Hey Mr. Green,
I drive a Honda Civic coupe, but I am incredibly active outdoors and it’s somewhat difficult to fit all the stuff for my treks into such a small vehicle. Are there any larger vehicles that aren't terribly hurtful to the environment? I also need something that can handle rough dirt roads.
--Dan in Genola, Utah
If you're thinking SUV, some of the hybrid SUVs like Ford’s Escape or Mazda’s Tribute would give you decent gas mileage, though some other hybrids are no easier on the environment than many gas-guzzling conventional SUVs. If space is more of a concern to you than ability to survive on gnarly roads, you might consider some conventional station wagons, too. Audi and Volkswagen have models that get 42 mpg on the highway and 30 mpg in the city. Also, keep in mind that, unlike other vehicles, hybrids usually get better mileage in the city than on the highway, so a hybrid may be a good choice for people who have to do a lot of city driving. For example, the Ford Escape hybrid two-wheel-drive SUV gets 36 mpg in the city and 31 on the road, while Toyota's Highlander hybrid gets 27 mpg in the city and 25 on the highwayYou can compare all vehicles of the major manufacturers by going to the EPA's fuel-economy site (sorry, Mr. Green can’t do your homework for you). When you click on any manufacturer, you see the available choices. Another click takes you right to mpg ratings, air pollution scores, and even estimated fuel costs for cars made in recent years, plus mpg ratings going all the way back to 1984, if you’re considering a used model.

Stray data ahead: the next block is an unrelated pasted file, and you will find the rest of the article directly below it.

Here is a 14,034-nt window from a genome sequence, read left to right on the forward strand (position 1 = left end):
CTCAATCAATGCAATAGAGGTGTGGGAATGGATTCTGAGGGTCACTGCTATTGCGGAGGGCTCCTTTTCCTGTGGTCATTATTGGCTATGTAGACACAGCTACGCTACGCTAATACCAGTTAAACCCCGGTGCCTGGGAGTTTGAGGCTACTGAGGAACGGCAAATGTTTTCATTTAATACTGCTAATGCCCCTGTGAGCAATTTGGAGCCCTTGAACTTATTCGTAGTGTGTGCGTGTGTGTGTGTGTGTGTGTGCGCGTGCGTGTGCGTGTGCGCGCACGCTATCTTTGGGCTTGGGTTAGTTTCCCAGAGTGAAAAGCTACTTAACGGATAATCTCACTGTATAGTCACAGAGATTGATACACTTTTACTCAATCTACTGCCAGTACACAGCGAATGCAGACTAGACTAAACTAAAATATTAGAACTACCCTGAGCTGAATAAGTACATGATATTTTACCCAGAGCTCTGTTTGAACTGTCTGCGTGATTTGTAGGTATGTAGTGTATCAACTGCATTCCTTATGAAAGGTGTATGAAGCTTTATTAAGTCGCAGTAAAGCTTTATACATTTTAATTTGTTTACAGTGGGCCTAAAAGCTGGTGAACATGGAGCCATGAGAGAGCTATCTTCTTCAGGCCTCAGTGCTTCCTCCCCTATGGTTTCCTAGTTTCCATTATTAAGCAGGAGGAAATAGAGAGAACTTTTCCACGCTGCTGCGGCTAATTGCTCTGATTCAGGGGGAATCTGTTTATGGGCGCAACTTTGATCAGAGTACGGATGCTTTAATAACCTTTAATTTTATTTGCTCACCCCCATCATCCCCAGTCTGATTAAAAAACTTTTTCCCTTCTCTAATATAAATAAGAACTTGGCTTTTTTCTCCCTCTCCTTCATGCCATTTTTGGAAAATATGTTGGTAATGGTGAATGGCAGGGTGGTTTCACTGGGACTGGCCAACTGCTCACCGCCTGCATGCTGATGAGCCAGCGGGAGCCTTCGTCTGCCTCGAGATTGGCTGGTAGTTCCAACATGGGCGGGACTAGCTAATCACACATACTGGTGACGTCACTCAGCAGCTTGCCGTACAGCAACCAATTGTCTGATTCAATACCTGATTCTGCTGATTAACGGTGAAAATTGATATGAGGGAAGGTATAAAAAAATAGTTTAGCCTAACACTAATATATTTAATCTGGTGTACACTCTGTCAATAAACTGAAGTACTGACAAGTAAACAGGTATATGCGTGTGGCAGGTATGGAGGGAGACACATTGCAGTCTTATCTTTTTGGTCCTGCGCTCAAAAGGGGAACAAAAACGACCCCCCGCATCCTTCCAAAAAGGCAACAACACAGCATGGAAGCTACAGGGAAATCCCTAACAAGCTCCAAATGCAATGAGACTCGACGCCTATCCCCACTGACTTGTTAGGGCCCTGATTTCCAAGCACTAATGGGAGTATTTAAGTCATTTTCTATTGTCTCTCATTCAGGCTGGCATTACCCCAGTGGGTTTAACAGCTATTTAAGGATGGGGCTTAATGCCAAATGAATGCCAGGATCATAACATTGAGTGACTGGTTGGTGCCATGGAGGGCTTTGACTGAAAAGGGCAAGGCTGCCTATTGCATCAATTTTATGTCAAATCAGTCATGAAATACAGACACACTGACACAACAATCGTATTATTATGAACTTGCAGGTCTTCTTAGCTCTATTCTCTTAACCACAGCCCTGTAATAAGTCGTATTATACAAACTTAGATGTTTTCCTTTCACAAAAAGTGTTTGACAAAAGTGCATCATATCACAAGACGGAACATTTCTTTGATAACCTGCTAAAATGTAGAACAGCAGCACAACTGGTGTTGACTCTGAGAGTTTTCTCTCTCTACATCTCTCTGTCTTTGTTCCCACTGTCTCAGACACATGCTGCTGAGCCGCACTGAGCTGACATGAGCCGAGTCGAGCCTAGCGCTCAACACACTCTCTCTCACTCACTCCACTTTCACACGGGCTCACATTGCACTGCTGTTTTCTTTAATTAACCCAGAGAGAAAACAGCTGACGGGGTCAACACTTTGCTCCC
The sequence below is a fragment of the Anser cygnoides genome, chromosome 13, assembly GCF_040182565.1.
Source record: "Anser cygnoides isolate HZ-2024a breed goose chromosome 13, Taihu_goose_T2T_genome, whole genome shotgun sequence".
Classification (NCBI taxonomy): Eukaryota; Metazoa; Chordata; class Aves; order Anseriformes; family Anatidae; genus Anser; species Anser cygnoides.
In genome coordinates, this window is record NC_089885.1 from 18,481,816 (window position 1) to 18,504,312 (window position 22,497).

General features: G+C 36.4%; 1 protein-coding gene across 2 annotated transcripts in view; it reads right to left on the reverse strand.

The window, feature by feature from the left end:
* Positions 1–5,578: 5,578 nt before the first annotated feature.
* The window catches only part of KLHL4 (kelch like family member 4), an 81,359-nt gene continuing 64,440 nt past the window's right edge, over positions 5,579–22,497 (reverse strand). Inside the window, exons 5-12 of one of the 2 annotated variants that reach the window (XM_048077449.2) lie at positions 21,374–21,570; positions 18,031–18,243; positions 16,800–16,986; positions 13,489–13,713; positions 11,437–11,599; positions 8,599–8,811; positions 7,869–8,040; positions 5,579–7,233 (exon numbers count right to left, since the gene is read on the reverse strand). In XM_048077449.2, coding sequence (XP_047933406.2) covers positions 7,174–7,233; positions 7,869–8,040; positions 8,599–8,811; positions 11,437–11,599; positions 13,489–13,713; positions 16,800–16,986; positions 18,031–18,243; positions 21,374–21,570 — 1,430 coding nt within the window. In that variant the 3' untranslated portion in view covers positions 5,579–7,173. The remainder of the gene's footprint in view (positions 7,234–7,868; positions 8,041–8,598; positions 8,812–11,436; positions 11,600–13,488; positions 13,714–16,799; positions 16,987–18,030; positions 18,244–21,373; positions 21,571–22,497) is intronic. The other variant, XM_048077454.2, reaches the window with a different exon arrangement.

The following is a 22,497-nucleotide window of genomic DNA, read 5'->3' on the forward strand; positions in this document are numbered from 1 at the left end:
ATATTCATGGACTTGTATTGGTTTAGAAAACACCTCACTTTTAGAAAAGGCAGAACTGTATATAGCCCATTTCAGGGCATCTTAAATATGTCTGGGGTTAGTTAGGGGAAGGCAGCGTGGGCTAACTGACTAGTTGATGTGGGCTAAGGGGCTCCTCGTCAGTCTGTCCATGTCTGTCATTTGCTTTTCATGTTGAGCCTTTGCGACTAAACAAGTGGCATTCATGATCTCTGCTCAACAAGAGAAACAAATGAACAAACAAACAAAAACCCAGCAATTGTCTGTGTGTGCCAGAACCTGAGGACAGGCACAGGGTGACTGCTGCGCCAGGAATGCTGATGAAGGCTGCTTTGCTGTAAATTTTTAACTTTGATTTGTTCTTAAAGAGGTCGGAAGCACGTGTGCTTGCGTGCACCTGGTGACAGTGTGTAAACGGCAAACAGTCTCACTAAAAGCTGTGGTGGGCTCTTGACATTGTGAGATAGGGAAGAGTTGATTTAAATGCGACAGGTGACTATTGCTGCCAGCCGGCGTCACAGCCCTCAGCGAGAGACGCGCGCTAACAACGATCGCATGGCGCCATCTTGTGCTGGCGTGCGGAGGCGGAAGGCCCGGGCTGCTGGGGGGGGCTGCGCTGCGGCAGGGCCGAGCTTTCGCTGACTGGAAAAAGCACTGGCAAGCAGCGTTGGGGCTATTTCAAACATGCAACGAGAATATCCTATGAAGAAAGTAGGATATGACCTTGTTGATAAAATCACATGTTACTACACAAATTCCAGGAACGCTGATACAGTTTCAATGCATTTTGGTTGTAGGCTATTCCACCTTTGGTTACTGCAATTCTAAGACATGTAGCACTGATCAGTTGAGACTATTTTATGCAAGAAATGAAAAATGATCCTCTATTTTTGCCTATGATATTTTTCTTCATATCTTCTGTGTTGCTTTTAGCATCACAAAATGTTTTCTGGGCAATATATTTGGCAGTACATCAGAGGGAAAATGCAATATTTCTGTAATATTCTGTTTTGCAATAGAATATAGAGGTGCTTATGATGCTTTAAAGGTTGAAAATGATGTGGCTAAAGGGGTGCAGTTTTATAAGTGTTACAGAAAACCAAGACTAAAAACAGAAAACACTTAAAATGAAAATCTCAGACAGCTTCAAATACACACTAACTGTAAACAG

Finally, remember that speeding and lousy maintenance can cause any car, no matter how efficient, to burn a whole lot more fuel than it should. So stay under the speed limit and keep your tires properly inflated. For more thorough advice on saving gas, visit the Federal Trade Commission and Natural Resources Canada’s sites. Your tax dollars at work.